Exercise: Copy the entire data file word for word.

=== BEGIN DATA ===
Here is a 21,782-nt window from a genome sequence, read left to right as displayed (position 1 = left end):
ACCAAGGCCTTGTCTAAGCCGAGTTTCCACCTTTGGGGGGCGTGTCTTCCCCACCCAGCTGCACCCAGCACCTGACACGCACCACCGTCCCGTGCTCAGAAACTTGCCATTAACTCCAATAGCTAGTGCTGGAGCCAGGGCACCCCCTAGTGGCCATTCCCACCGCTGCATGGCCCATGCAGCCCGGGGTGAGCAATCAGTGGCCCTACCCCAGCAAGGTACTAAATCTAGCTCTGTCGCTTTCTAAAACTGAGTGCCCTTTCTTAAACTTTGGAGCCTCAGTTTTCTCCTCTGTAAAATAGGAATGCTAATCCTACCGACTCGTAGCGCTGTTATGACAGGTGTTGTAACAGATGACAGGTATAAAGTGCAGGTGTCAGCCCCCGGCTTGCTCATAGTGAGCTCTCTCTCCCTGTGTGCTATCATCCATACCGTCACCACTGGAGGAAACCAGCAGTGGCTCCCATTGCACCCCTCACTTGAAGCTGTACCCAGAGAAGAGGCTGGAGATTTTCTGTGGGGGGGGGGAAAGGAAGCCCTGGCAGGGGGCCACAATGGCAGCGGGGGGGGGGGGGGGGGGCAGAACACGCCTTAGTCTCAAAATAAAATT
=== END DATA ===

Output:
Here is a 21,782-nt window from a genome sequence, read left to right as displayed (position 1 = left end):
ACCAAGGCCTTGTCTAAGCCGAGTTTCCACCTTTGGGGGGCGTGTCTTCCCCACCCAGCTGCACCCAGCACCTGACACGCACCACCGTCCCGTGCTCAGAAACTTGCCATTAACTCCAATAGCTAGTGCTGGAGCCAGGGCACCCCCTAGTGGCCATTCCCACCGCTGCATGGCCCATGCAGCCCGGGGTGAGCAATCAGTGGCCCTACCCCAGCAAGGTACTAAATCTAGCTCTGTCGCTTTCTAAAACTGAGTGCCCTTTCTTAAACTTTGGAGCCTCAGTTTTCTCCTCTGTAAAATAGGAATGCTAATCCTACCGACTCGTAGCGCTGTTATGACAGGTGTTGTAACAGATGACAGGTATAAAGTGCAGGTGTCAGCCCCCGGCTTGCTCATAGTGAGCTCTCTCTCCCTGTGTGCTATCATCCATACCGTCACCACTGGAGGAAACCAGCAGTGGCTCCCATTGCACCCCTCACTTGAAGCTGTACCCAGAGAAGAGGCTGGAGATTTTCTGTGGGGGGGGGGAAAGGAAGCCCTGGCAGGGGGCCACAATGGCAGCGGGGGGGGGGGGGGGGGGCAGAACACGCCTTAGTCTCAAAATAAAATT